The stories we shape will also shape us

The stories we shape will also shape us

northern light_Roderick EimeThis week, one of my favorite reflections about storytelling—from the recently departed British novelist Terry Pratchett (1948-2015)—came to mind: “People think that stories are shaped by people. In fact, it’s the other way around.”

While I find Pratchett’s words extremely interesting and thought-provoking, I cannot say that I agree with them completely. Whenever I am asked if we shape our stories, or if our stories shape us, I respond that I see it as a phenomenon that happens in both directions. More than “we shape our stories” or “our stories shape us”, I find that there is a synergy, even a symbiosis, between the stories and the teller. In the best cases, each one helps the other grow.

In other words, the teller amplifies her stories as she sees greater possibilities to influence her world. As these stories of larger possibility become part of her identity, the teller’s leadership capacity increases.

The reason I thought of Terry Pratchett’s words—and about the symbiotic relationship between story and teller—is because these concepts are so applicable to the case of Martin Luther King. In fact, Dr King is a striking example of someone who grew dramatically—as a speaker and a leader—as a direct result of the stories he shaped and told about himself.

In my work with clients, I have often witnessed this astonishing phenomenon: people actually grow their stories of identity, and then grow into them. As they go through the process of shaping and telling their personal stories, their concept of who they are and what they are capable of swells.

Our stories shape our identity: Many years ago, during my doctoral study, I came to understand the extent to which story, human identity, self-confidence and one’s ability to lead are all closely intertwined. And, the more I studied this phenomenon, the more it led me to the discovery that many of the people who truly influence their worlds share a key characteristic. Irrespective of style or personality type, they lead by autobiography.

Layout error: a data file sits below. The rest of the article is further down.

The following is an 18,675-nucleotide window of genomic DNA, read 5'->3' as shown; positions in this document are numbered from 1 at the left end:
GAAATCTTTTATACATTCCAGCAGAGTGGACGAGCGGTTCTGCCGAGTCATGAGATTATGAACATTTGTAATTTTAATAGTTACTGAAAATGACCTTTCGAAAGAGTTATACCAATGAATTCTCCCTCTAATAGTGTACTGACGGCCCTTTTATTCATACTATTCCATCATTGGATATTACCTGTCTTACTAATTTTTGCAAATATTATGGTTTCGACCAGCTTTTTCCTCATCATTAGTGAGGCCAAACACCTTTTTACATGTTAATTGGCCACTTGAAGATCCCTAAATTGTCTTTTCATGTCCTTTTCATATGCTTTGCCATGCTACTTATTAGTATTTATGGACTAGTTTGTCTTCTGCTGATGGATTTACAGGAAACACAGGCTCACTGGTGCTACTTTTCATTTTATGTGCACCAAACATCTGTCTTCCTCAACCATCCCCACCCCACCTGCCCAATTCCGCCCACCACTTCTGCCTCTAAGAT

By the term “leading by autobiography”, I mean that their life stories play a central role in how they lead and how they express what is important to them. They use their personal stories of identity to influence others and move them to action.

The concept of leading by autobiography applies to all of us. Our success as leaders—as people of influence, regardless of our position in a group—is intimately tied to our sense of self and our ability to use stories of “who I am” and “what I stand for” to inspire the people around us.

Martin Luther King is a striking example of leading by autobiography, of someone whose stories of identity shaped him more and more as time progressed.

When one examines accounts of Dr King’s leadership, one gets a distinct picture of the symbiotic relationship between the storyteller and his emerging story. In an exceptional chapter on Martin Luther King in the book Leading Minds, Harvard psychologist Howard Gardner writes that King, by his own admission, originally had little desire to lead. In large part, a story grew around him and thrust the leadership role progressively upon him.

As we noted in a previous post (June 2), it was with considerable haste, in the urgency of an extremely tense moment, that Dr King was chosen as spokesperson for the Montgomery Boycott in December 1955. An interesting aspect of this event, from my perspective, is how Martin Luther King then proceeded to shape the story that would in turn shape him, as well as an entire civil rights movement.

Next time, we’ll look more closely at Dr King and how his story evolved through the events in Montgomery.

Image: Flickr-user Roderick Eime

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